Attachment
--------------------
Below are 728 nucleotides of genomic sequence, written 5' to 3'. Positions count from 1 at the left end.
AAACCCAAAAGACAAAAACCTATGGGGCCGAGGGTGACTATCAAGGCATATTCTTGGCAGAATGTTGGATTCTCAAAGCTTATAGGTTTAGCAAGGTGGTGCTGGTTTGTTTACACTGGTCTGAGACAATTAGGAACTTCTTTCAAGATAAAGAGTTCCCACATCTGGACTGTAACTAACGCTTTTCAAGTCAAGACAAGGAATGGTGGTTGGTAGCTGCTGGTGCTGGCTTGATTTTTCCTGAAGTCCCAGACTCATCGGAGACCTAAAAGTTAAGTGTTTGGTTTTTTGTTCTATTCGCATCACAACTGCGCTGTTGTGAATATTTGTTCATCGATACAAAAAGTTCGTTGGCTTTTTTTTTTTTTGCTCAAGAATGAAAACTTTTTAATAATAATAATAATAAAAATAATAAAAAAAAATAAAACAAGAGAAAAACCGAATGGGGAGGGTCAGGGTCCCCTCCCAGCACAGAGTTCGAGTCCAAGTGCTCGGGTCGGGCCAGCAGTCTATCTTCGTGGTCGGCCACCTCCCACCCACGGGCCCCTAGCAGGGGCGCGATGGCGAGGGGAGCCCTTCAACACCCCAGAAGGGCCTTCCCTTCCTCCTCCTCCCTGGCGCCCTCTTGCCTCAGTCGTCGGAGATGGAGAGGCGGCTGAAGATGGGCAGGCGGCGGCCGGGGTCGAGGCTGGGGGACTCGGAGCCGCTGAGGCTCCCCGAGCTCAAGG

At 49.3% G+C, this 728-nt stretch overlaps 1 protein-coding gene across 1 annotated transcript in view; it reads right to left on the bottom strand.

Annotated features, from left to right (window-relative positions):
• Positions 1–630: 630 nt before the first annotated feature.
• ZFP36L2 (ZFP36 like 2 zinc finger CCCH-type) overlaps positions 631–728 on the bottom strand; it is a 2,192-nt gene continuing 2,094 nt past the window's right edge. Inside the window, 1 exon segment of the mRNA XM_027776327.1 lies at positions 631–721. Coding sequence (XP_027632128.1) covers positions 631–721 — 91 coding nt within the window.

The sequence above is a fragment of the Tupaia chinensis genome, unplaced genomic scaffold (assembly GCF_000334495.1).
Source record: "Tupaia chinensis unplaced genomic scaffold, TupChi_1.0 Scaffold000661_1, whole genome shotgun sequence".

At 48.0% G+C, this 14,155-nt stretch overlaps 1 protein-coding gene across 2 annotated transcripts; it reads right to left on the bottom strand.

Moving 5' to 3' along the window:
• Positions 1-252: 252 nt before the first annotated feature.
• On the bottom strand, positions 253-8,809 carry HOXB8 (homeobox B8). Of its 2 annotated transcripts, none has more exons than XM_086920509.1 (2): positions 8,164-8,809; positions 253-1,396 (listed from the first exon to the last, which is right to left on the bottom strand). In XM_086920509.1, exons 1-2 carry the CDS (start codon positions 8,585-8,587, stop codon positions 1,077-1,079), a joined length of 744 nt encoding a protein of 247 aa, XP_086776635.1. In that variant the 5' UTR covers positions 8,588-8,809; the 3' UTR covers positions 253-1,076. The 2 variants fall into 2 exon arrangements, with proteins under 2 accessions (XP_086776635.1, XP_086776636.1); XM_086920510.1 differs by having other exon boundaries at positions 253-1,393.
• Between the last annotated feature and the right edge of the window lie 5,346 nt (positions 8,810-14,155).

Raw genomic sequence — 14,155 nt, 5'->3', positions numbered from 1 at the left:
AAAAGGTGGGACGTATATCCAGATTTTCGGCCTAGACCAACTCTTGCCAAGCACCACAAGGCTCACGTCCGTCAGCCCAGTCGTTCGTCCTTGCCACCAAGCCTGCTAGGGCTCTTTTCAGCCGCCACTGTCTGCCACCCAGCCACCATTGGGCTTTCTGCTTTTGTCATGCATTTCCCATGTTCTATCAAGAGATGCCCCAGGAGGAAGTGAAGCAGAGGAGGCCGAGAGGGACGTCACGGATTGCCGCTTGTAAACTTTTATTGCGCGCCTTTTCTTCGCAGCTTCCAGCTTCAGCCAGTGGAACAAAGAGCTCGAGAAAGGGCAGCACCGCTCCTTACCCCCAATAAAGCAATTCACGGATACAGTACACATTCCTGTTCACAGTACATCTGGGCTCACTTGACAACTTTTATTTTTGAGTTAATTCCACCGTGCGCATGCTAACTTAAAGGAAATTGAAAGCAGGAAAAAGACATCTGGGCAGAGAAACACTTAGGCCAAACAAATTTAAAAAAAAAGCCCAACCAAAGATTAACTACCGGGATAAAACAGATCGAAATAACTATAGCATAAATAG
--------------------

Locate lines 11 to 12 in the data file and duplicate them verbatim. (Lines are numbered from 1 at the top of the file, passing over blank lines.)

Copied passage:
• Positions 1-252: 252 nt before the first annotated feature.
• On the bottom strand, positions 253-8,809 carry HOXB8 (homeobox B8). Of its 2 annotated transcripts, none has more exons than XM_086920509.1 (2): positions 8,164-8,809; positions 253-1,396 (listed from the first exon to the last, which is right to left on the bottom strand). In XM_086920509.1, exons 1-2 carry the CDS (start codon positions 8,585-8,587, stop codon positions 1,077-1,079), a joined length of 744 nt encoding a protein of 247 aa, XP_086776635.1. In that variant the 5' UTR covers positions 8,588-8,809; the 3' UTR covers positions 253-1,076. The 2 variants fall into 2 exon arrangements, with proteins under 2 accessions (XP_086776635.1, XP_086776636.1); XM_086920510.1 differs by having other exon boundaries at positions 253-1,393.